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Okay Bill, tow capacity is GCWR ( 23,000lbs staed in the ford owners manual) minus the weight of the truck ( truck weighs between 7500 to 8000. 23,000 minus 8,000 =15,000lbs. the trailer dry weighs 9200lbs, i think i may load 2,000lbs of gear into the trailer, so total 11,200lbs. that still gives me 3,800 lbs to spare. and thats me doing it your way, your math. yes my truck will tow this trailer.


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Originally Posted by hooverbill View Post
IMHO, you need to check your numbers...the GW of your trailer is 14,600...that 10k you see is empty weight. Also, I think you'll find that 16k tow rating is a bit misleading. Your real tow capacity is the GCWR minus the weight of the truck when ready to tow. I have a dually that would be maxed out with that trailer. Check the cargo capacity located on the Tire and Loading Information sticker on the frame on the driver's side. It will give you the actual cargo capacity for that truck. A typical Ford 4x4 F250 PSD will have less than 2500# of CC...that's less than the empty pin weight of that 5th wheel...before you add passengers, weight of the hitch, tools, etc.
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Old 02-12-2011, 09:07 AM   #10
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Originally Posted by aspeyrer View Post
my truck is rated to tow 16,000lbs, trailer only weighs 10,000.
There is a big fallacy in the ratings here. The 16,000# tow rating is a MAXIMUM and read the foot note....You are not to exceed, GVWR, GCWR or GAWR. The rating is based on a base mode truck...no option, no passenger, no cargo and no hitch.

Next issue is a 3/4 ton truck will be limited by the GVWR of the truck. If in fact you could to a 16,000# 5er, the pin weight will be around 3200# which will be way more than a 3/4 ton truck can carry. With a 10,000# trailer, your pin weight will be around 2,000#, which may be doable with a 3/4 ton truck...depending on how it is loaded.

On edit, your trailer is not estimated at 11,200# so your pin weight would be around 2250#. What is thw GVWR of the truck? Base don a weight of 8000# plus the 2250 pin weight, your GVWR needs to be at least 10,250#. If the truck is 7500# plus 2250, you need a GVWR higher than 9750#. These are rough numbers and you really need to get the truck weighed to know how close you are to over loading the truck.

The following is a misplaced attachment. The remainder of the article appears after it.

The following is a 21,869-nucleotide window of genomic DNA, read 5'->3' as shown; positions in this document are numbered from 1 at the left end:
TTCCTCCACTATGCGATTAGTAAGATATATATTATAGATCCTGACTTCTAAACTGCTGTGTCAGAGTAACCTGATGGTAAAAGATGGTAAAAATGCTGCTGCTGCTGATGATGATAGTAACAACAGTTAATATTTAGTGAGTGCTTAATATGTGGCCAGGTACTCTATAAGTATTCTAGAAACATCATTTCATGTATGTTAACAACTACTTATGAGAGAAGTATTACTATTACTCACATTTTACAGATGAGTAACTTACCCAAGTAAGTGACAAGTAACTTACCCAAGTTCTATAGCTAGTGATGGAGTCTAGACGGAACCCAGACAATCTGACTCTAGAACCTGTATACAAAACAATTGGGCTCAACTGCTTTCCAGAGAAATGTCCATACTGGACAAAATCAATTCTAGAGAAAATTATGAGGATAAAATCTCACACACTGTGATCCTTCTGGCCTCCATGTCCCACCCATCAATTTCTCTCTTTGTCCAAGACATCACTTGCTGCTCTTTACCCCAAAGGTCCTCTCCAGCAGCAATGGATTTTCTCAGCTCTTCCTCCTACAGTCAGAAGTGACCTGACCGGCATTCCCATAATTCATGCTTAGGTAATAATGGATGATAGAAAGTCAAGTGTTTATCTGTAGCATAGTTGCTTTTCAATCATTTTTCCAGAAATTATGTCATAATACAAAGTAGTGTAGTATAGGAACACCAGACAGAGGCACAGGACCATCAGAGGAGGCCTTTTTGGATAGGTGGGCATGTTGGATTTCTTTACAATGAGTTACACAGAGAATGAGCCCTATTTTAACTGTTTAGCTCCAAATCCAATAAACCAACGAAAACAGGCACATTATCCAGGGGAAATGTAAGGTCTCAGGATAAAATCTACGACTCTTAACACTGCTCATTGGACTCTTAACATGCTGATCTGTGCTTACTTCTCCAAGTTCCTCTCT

You need to weigh the truck in travel load with passenger, cargo and such and add 200# for a hitch.

GVWR -loaded truck = max loaded trailer pin weight.
GCWR - loaded truck = max loaded trailer weight.

On the question of the hitch, you need to see if the trailer was designed with the corners cut back to accommodate the trailer and the short bed. Lots of folks tow with the short bed trucks, and get by. Others wind up with a goonie on the corner of the cab, or the trailer or a broken out rear window.

To be safe, a slider hitch could be used. Pullrite makes an automatic slider. A manual slider is a pain.

As for how far you can turn with out hitting the cab, you will need to hitch up and make the turn and see how far with out hitting the cab.

As for getting the cab at a 90 degree angle to the trailer, I think I have only had to do that a couple of times getting into a tight spot.

Ken
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Old 02-12-2011, 10:02 AM   #11
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thanks Ken, the GVWR on the door sticker is 10,000lbs. my truck dry weight stated by ford is 6800lbs. so i think the pin weight will be okay. hindsight: i should have bought a F 350 crew cab 4 by 4 dually or F 450 crew cab 4 by 4 dually, always better to have more than you need. my truck will tow this 5th wheel fine and it will not be overloaded.

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Originally Posted by TXiceman View Post
There is a big fallacy in the ratings here. The 16,000# tow rating is a MAXIMUM and read the foot note....You are not to exceed, GVWR, GCWR or GAWR. The rating is based on a base mode truck...no option, no passenger, no cargo and no hitch.

Next issue is a 3/4 ton truck will be limited by the GVWR of the truck. If in fact you could to a 16,000# 5er, the pin weight will be around 3200# which will be way more than a 3/4 ton truck can carry. With a 10,000# trailer, your pin weight will be around 2,000#, which may be doable with a 3/4 ton truck...depending on how it is loaded.

On edit, your trailer is not estimated at 11,200# so your pin weight would be around 2250#. What is thw GVWR of the truck? Base don a weight of 8000# plus the 2250 pin weight, your GVWR needs to be at least 10,250#. If the truck is 7500# plus 2250, you need a GVWR higher than 9750#. These are rough numbers and you really need to get the truck weighed to know how close you are to over loading the truck.